The law graduates who don’t get jobs — where do they go?

leninJobs for law graduates are staying down, although improving.

Peter Turchin observes:

From the mid-1970s to 2011, according to the American Bar Association, the number of lawyers tripled to 1.2 million from 400,000. Meanwhile, the population grew by only 45 percent. Economic Modeling Specialists Intl. recently estimated that twice as many law graduates pass the bar exam as there are job openings for them. In other words, every year U.S. law schools churn out about 25,000 “surplus” lawyers, many of whom are in debt. A large number of them go to law school with an ambition to enter politics someday.

He believes that overproduction of lawyers contributes to social unrest:

The elite aspirants who end up among the winners tend to receive a disproportionate amount of rewards, but at the same time there is a growing proportion of losers. As a result, intraelite inequality explodes: while a minority enjoys runaway incomes and fortunes, a growing majority are frustrated in the attempts to attain elite status (that is, to secure income level that is necessary for maintaining elite status).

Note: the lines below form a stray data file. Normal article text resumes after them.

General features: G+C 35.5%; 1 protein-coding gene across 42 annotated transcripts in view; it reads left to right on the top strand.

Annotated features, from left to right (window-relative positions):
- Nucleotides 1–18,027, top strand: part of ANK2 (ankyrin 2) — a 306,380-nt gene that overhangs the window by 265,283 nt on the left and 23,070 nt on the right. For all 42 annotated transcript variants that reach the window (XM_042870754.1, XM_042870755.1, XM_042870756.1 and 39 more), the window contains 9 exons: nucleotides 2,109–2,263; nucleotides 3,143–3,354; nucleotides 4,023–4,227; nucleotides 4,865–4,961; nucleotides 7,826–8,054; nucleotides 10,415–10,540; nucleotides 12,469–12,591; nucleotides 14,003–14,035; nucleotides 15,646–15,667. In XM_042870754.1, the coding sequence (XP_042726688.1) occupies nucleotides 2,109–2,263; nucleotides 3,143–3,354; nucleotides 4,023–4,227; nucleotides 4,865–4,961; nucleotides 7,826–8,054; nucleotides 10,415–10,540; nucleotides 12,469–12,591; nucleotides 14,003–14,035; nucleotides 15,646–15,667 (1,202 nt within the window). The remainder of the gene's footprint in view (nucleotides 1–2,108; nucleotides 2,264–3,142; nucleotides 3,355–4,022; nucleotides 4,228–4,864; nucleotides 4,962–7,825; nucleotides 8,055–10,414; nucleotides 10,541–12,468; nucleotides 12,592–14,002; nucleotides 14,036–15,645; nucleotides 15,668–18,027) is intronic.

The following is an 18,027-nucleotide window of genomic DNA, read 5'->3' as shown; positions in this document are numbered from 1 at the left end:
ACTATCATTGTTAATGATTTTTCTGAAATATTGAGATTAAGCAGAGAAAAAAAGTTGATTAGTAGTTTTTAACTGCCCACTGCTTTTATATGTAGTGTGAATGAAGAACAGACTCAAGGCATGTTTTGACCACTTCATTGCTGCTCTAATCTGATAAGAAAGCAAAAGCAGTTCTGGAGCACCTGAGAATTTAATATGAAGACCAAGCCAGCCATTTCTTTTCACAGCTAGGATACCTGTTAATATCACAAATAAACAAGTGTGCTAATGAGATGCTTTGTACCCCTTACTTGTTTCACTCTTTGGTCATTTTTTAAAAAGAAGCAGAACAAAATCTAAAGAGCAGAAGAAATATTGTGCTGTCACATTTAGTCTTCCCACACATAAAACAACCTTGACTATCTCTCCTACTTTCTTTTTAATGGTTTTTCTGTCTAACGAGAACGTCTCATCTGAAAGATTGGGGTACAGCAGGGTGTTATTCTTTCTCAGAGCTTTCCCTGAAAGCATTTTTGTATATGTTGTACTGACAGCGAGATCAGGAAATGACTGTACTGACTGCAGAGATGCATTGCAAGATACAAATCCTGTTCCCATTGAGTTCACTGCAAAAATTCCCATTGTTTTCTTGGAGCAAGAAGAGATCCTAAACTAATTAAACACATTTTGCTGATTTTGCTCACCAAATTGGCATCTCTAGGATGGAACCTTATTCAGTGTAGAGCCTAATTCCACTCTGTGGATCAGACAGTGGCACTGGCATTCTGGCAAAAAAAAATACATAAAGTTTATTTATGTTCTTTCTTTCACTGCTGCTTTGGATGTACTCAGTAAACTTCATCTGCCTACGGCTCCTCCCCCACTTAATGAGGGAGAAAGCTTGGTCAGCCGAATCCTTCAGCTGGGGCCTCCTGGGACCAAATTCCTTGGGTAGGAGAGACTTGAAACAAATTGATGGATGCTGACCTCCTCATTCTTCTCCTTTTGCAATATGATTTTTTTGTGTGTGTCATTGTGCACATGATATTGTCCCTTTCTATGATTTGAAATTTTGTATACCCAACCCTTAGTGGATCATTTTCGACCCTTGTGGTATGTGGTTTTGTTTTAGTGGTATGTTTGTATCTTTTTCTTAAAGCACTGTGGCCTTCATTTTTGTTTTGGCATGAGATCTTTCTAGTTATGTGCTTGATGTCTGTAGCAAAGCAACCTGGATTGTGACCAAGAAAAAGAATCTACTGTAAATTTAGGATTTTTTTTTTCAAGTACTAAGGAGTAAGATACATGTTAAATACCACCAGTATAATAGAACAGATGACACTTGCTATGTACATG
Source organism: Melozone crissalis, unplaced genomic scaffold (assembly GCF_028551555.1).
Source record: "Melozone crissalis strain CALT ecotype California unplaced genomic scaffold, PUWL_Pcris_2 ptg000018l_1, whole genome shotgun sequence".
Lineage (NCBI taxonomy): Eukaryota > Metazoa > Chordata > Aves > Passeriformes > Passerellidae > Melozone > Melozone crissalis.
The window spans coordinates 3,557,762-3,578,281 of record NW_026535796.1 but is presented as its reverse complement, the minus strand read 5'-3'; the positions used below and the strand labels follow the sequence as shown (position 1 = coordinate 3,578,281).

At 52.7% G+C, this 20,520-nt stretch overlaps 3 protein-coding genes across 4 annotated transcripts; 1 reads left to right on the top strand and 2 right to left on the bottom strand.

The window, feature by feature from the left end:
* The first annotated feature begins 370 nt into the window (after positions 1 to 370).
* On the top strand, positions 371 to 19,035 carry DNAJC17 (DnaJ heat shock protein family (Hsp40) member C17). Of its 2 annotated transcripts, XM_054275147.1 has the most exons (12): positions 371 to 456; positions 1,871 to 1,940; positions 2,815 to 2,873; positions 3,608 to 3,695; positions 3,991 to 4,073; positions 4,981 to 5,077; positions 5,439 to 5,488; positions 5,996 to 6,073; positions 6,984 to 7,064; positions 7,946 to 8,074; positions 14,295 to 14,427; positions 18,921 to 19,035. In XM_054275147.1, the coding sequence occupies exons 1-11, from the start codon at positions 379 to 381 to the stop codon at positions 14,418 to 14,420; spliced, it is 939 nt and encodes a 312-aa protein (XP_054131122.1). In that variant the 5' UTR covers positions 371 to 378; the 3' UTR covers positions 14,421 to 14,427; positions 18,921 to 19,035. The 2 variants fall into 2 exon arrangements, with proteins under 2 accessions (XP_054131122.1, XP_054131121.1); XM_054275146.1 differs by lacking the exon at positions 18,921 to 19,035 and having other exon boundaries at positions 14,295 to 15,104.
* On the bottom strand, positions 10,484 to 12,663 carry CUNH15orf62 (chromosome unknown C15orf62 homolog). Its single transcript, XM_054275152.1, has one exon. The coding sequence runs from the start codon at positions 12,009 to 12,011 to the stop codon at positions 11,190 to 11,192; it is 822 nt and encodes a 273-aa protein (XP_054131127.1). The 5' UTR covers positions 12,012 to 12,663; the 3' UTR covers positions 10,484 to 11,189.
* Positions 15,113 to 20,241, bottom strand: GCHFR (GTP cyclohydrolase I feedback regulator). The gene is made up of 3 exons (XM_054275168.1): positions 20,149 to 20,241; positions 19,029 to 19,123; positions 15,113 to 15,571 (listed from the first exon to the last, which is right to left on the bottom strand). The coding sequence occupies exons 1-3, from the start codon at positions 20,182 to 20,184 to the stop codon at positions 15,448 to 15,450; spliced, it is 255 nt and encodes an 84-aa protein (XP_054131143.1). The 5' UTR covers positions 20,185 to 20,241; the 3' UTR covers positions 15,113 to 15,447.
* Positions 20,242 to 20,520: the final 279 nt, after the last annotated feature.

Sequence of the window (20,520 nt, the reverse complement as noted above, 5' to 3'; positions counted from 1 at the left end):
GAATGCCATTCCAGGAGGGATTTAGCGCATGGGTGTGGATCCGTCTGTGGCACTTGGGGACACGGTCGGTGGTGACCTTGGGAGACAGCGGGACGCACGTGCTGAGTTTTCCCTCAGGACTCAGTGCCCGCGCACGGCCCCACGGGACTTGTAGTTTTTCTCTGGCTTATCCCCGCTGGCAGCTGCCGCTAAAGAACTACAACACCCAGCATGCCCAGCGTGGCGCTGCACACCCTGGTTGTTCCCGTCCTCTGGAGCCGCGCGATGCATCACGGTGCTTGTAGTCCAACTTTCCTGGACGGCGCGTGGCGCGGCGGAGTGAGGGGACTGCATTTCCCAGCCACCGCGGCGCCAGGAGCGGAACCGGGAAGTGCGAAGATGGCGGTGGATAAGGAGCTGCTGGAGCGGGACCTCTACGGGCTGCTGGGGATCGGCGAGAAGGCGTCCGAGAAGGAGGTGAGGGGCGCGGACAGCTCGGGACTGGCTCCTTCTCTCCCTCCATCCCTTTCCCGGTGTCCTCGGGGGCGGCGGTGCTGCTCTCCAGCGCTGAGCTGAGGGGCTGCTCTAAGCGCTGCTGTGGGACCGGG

Inequality breaks down social cohesion:

Elite overproduction generally leads to more intra-elite competition that gradually undermines the spirit of cooperation, which is followed by ideological polarization and fragmentation of the political class. This happens because the more contenders there are, the more of them end up on the losing side. A large class of disgruntled elite-wannabes, often well-educated and highly capable, has been denied access to elite positions.

Turchin says this is happening now among American lawyers. And, he cites the history of frustrated lawyers for what the upshot may be:

Revolutions are often made by frustrated elite aspirants. There is a disproportionate number of lawyers among them. Abraham Lincoln, the leader of what really amounted to the Second American Revolution was, of course, a lawyer. And so were Vladimir Lenin and Fidel Castro…

I might add Ghandi, Albion Tourgée. . . Would their careers have been different if they had started out at large law firms? If they had spent their early years being highly paid to do document production?

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